Itadakimasu! 鮎の塩焼き Ayu no Shioyaki
One aspect of Japanese cuisine which I really like is how flavours are kept clean and pristine, putting forth the original taste as carried by the ingredients in an utmost unblemished and unbashful manner. For many of us, it is the “real flavours” behind the ingredients which we are really after be it the acridity of yuzu, the numbing effects of sansho, the astringency of wasabi or in this case of 鮎の塩焼き Ayu no Shioyaki, the delightful sweetness from this salmonoid freshwater fish.
鮎 “Ayu” is a freshwater species endemic to Japan, Korea, Taiwan, parts of China and the Korean peninsula. It comes from the monotypic genus Plecoglossus, where it is the only species described to date and it even extends up in their classification tree to be the only member of the Plecoglossidae family. One of their “cousins” is smelt which are better known as shishamo 柳葉魚, another favorite amongst the Japanese, especially being served up to accompany sake or Japanese beer in an izakaya.
Ayu is an “annual” fish with typical lifespan in the wild of up to 1 year. They are amphidromous, following strict migratory paths thus making them somewhat predictable and could be found in certain designated rivers during certain times of the year. Fishing for ayu is a popular activity in the summer months where impromptu barbequing stations are set up just by the rocky riverbeds for the freshly caught fish to be grilled almost instantly with just a smattering of salt is all that is required to flavour the fish before the are skewered and placed around the hot ash and cinder. Their bodies are deliberately curved and contorted as their scaleless skins are being pierced through, to mimic them swimming against the rapid water currents as they were still just alive moments ago.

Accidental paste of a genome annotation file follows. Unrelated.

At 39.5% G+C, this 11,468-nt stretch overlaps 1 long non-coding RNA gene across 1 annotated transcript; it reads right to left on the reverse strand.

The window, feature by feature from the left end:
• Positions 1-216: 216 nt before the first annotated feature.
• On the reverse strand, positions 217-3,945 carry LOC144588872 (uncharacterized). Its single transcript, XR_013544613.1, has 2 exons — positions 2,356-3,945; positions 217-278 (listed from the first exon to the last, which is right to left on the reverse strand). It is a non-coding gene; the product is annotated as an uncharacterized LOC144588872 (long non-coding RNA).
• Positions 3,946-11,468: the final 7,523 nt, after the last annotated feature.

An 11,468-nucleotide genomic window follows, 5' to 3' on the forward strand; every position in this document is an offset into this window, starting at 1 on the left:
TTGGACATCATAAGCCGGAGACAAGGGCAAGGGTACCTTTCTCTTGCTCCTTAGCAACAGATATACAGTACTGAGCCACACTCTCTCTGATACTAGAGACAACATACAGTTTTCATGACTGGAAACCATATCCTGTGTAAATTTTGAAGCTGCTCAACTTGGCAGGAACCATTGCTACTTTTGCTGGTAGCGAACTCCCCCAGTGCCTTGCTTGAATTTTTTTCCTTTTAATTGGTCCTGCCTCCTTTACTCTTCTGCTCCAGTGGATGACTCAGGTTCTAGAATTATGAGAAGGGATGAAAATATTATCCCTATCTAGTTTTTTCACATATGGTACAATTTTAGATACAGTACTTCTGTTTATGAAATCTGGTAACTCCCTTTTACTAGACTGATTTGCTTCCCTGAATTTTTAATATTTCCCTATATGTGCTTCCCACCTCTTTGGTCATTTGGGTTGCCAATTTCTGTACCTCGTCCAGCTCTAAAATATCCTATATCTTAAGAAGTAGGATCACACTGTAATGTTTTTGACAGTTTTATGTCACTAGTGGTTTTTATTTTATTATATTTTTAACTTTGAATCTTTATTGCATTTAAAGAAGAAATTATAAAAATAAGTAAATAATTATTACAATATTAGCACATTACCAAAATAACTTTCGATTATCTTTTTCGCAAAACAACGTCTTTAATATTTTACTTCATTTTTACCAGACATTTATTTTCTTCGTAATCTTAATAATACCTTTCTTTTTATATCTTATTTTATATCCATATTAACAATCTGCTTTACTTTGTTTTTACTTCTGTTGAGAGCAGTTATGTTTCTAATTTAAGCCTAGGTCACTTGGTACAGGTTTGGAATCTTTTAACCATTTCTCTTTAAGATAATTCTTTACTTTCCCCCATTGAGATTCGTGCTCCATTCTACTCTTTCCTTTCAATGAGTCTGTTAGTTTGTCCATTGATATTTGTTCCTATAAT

I didn’t set up a charcoal gilling station for the 4 fish I’d gotten. Instead, I’d used the grill mode of my oven instead, set to the highest temperature possible and grilled until their eyes just begin to turn white. The high heat helps to cook and crisp up the exterior quickly while the succulent flesh within remains moist and juicy.
Admittedly, I was overzealous with the salt used. Thankfully, the salt crystals harden with the skin which allows them to be tapped off with fair ease, or peeled away with the skin subsequently during tasting. The meat exudes a really gentle sweetness, bearing true testament to their name in Taiwan, 香魚.
Two of the fish were enjoyed that evening with some simple Japanese dishes like Agedashi tofu, Nikujaga and Dashimaki Tamago which I’d prepared for dinner, The remaining two fish were flaked and added with some leftover rice, houjicha, dashi stock, toasted sesame seeds, shredded toasted nori to make お茶漬けochazuke! Oiishii desu!